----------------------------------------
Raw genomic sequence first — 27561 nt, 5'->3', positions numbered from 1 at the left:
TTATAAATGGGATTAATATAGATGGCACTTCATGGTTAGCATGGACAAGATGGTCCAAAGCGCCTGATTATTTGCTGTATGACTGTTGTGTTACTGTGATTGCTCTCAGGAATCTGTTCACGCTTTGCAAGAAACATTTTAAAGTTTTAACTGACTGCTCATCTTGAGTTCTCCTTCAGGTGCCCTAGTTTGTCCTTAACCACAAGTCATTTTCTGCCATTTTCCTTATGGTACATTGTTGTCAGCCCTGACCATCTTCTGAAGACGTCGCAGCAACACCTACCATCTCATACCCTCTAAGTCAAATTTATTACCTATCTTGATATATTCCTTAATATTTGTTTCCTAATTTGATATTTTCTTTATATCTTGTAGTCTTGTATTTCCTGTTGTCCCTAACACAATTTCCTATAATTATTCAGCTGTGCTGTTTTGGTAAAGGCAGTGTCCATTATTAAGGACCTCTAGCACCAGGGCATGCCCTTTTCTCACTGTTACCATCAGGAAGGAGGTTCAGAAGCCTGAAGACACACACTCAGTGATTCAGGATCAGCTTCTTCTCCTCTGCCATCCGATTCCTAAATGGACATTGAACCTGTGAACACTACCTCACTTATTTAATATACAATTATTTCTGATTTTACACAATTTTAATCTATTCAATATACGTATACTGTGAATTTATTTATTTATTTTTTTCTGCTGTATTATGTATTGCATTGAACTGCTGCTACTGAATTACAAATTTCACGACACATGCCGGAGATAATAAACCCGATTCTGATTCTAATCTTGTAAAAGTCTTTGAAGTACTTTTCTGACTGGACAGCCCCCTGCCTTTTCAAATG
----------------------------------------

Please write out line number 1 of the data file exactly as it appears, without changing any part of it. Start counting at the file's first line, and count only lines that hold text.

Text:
Raw genomic sequence first — 27561 nt, 5'->3', positions numbered from 1 at the left: